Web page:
Day 17: 30 baseball books in 30 days of April, ’09: Boom! No worries, this isn’t about John Madden … just Boomers, baby


The book: “Baseball and the Baby Boomer: A History, Commentary and Memoir”

The author: Talmage Boston (forward by Frank Deford)

How to find it: Bright Sky Press, 288 pages, $24.95

Where we’d go looking for it: Amazon has it (linked here)

The scoop: The Baby Boomer age is defined in American culture as a person born between 1946 and 1964 — both years of St. Louis Cardinals’ seven-game World Series triumphs. I’ll fall into the later part of that window — 1961, the year the Los Angeles Angels were at the old Wrigley Field, born the day between Roger Maris’ 17 and 18th home runs during his 61-HR season (two of them came at Wrigley Field that year, including No. 50 on Aug. 22), the 109-win New York Yankees winning the World Series over Cincinnati with an ailing Mickey Mantle.

If you just narrow the sport of baseball from the prism of those who’ve experienced it from that era — meaning, by the time they experienced it for the first time, we’re talking the years 1950s through 1970s — the game seems so far away from its present day status, but the population of that time frame continue to cling to the ideas that it can still somehow be that way again. Or, maybe not. We’ve grown up with the game, played it, coached it and seen our kids play it as well.

Baseball was integrated. It happened on TV instead of the radio, yet we only knew of the players from stories in newspapers and magazines. Players stayed with their teams. There was no tier of playoffs other than the World Series. And baseball cards were affordable with that brittle stick of gum. Artificial turf and domed parks were fantasy.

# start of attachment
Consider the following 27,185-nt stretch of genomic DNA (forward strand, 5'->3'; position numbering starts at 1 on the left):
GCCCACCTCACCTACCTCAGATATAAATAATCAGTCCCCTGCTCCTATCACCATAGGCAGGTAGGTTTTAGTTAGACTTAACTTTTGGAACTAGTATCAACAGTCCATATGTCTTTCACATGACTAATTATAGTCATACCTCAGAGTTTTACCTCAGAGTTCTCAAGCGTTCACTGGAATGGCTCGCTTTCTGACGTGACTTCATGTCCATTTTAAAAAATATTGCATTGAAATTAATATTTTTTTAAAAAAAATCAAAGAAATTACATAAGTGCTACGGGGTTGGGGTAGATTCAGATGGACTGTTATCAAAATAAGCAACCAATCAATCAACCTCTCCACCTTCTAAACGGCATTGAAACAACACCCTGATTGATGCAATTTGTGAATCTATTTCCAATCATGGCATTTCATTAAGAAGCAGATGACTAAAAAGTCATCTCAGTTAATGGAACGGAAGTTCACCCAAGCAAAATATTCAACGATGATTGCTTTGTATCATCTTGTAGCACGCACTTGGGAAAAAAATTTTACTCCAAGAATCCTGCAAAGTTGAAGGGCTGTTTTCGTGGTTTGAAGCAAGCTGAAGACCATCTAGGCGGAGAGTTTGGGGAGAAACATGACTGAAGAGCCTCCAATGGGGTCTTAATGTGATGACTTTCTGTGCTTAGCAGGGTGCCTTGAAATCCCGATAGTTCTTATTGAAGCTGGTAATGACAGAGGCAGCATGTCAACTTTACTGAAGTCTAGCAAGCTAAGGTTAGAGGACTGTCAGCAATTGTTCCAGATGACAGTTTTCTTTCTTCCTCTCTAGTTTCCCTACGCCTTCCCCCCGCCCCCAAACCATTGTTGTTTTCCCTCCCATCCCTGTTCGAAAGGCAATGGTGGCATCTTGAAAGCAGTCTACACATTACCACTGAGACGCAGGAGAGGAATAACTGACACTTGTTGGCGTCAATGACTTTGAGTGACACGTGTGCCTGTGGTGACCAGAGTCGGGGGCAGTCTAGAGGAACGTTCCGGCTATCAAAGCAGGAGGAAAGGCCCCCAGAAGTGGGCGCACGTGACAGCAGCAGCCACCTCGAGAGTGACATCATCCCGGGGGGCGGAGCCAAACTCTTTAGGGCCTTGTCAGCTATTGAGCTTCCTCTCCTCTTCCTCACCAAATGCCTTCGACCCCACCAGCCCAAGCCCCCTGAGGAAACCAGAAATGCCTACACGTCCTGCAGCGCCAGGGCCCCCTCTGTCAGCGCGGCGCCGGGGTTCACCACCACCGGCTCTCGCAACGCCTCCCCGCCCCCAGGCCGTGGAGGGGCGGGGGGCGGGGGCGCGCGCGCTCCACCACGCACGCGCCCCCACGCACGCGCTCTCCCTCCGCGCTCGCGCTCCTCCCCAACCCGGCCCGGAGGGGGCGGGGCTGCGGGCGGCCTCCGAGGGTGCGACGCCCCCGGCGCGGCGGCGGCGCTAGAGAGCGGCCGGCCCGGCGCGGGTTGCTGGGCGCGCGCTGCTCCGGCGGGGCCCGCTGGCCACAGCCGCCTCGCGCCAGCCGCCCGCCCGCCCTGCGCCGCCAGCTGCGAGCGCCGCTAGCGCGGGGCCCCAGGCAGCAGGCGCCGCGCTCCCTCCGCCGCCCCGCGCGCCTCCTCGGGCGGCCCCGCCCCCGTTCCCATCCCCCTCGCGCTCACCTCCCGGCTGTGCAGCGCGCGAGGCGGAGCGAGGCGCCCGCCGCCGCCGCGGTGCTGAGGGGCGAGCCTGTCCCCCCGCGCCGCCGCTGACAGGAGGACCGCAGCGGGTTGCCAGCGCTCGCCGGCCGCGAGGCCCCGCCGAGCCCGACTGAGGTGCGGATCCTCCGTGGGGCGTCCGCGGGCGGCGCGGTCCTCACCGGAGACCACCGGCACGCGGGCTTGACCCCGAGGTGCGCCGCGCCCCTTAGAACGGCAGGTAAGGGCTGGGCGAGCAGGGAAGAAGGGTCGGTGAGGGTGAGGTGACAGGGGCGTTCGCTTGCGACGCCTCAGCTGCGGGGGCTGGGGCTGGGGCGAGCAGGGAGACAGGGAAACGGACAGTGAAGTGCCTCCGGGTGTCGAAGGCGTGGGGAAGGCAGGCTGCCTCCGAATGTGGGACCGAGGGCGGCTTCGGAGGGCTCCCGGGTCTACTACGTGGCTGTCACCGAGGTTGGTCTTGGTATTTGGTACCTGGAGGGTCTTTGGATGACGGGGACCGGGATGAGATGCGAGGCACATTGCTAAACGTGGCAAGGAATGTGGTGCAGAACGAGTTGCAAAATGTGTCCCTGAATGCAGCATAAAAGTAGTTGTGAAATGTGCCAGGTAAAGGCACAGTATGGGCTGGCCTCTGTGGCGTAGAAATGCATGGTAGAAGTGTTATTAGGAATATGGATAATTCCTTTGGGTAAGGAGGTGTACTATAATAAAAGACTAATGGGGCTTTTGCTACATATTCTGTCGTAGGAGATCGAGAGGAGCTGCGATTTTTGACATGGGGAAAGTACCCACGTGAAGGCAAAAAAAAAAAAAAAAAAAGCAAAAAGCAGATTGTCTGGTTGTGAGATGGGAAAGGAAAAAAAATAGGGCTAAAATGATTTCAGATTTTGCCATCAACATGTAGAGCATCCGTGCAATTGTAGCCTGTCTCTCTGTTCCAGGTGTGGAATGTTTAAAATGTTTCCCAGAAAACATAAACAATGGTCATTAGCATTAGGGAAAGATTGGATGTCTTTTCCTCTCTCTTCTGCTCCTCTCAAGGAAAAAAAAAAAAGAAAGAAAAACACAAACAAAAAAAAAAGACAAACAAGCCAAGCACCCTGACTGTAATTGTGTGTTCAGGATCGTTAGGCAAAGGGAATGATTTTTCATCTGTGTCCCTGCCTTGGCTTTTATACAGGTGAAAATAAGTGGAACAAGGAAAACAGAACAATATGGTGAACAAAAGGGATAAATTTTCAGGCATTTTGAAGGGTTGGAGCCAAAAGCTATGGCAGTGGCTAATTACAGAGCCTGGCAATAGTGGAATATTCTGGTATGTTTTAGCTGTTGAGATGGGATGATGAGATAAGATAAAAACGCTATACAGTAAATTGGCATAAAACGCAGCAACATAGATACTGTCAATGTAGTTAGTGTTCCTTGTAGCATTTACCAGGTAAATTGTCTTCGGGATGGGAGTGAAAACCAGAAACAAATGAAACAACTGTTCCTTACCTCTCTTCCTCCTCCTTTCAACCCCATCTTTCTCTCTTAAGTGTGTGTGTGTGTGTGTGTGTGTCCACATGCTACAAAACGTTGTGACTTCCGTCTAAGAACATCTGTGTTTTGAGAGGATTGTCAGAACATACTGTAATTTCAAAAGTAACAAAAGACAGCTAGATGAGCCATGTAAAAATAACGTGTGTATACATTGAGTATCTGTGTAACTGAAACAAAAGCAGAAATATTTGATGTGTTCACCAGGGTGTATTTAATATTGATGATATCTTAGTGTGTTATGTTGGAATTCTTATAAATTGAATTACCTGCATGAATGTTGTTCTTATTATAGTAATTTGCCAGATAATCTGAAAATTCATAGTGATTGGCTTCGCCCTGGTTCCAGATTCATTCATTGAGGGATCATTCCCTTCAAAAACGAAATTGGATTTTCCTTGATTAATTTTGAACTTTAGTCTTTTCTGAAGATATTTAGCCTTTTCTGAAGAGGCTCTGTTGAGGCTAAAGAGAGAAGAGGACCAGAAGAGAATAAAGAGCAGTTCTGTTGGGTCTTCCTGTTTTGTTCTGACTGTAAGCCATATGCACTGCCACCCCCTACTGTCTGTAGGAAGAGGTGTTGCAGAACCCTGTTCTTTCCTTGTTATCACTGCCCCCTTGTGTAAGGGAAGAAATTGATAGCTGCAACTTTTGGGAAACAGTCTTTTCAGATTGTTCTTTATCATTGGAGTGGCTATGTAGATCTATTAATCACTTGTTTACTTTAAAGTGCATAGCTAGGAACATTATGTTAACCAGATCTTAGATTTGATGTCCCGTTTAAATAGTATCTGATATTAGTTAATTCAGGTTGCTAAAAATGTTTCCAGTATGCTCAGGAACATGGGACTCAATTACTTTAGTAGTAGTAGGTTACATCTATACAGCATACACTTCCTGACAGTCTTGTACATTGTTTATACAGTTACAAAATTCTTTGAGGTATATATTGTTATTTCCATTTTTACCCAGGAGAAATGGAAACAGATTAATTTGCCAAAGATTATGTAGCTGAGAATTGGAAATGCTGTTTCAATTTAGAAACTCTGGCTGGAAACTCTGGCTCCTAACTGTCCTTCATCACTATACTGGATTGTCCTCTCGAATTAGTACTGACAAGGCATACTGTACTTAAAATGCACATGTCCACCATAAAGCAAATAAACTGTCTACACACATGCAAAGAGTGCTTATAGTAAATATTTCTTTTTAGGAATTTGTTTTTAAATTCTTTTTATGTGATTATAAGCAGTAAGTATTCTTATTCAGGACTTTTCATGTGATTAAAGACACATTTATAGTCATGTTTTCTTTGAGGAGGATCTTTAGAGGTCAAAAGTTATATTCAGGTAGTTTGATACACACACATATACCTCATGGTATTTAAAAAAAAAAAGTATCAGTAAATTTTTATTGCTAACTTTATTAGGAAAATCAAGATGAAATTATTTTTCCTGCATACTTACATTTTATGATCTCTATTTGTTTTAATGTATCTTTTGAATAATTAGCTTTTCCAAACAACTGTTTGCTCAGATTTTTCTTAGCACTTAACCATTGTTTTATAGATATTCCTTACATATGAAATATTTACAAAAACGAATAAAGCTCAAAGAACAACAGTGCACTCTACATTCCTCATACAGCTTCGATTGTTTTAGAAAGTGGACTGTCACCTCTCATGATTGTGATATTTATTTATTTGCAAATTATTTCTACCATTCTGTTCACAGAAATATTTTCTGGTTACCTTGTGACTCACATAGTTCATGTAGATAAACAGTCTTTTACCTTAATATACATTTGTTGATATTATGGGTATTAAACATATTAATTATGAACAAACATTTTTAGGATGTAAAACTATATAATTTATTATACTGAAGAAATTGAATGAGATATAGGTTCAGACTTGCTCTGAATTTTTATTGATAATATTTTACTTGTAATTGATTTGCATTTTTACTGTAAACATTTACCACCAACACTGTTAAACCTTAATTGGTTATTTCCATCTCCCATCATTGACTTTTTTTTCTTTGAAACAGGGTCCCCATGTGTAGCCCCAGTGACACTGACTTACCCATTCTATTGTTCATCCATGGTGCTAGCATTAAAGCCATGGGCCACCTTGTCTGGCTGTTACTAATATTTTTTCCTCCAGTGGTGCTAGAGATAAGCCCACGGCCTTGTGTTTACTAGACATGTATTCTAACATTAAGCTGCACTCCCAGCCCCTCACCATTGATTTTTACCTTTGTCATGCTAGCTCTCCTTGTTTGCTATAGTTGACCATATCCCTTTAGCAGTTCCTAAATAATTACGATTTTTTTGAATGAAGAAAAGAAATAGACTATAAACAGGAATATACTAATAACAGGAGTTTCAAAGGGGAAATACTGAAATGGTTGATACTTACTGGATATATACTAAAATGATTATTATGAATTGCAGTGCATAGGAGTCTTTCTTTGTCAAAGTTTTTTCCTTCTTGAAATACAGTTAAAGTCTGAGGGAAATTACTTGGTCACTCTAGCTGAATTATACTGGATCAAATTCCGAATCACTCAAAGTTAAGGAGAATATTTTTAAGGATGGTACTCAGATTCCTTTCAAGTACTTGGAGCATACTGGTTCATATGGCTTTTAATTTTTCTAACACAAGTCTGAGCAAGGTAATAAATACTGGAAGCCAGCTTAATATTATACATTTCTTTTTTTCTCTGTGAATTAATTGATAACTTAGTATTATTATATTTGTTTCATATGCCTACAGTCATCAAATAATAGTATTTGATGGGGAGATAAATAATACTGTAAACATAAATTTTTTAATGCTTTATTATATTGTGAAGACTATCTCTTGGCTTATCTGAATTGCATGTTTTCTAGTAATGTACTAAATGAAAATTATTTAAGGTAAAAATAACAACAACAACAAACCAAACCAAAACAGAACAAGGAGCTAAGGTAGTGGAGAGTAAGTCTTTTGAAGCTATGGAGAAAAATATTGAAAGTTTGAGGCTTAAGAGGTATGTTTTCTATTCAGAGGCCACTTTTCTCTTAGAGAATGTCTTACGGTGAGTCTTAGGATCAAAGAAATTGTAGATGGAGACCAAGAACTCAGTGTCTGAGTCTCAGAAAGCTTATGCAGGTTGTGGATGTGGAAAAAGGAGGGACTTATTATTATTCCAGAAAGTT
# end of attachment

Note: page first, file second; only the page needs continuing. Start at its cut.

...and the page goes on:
What Boston, a trial lawyer and baseball historian, tries to do here is not just rehash those times, but go into some depth about people and places that really hit home and stayed there with the Baby Boomer generation. They are what Boston felt was important, mostly to him, and without digging into minutiae but “I like to think my strength as a writer is the ability to synthesize information into cmplete, concise and vivid self-contained chapters,” he writes. “Readers and critics can determine whether I’ve succeeded in doing that with this book.”

He did.

To highlight a few chapters:

== Mutt Mantle may have played hours of catch with his son, Mickey, and John Piersall may have done the same with his kid, Jimmy, but despite their good intentions, “the ony dreams their time in the game produced for their sons were of the nightmare variety,” Boston writes in Chapter 1 about the “dark side of fathers and sons playing catch.” This, in contrast to the poet Donald Hall who once waxed eloquent in his essay, “Fathers Playing Catch with Sons” in the 1970s, and the 1980s movie “Field of Dreams” showing how Kevin Costner only wanted to have a catch one more time with his dad.

== Nolan Ryan “Baby Boomer Symbol of the Game” in Chapter 4. Humility, loyalty, common sense, self-discipline, coming home again.

== Bart Giamatti, “the most eloquent voice ever to address the many facets of baseball,” in Chapter 5.

== The author’s first visit to Cooperstown, in Chapter 6, and what it meant to him.

== The saga of Maris, comparing it to the baseball steriod era of today, in Chapter 7. Writes Boston: “Roger Maris was part hardshell crab and part high-flying bird. In 1961 he lifted up the baseball world onto his strong but medium-sized shoulders and created an image, a legacy, and a non-steroidal record that stays with us to this day.”

How it goes down in the scorebook: A booming homer to right field, right where Maris would have put it.


The author’s official site:

Also check out: Boston’s 2005 book, “1939: Baseball’s Tipping Point,” forwarded by John Grisham (linked here)

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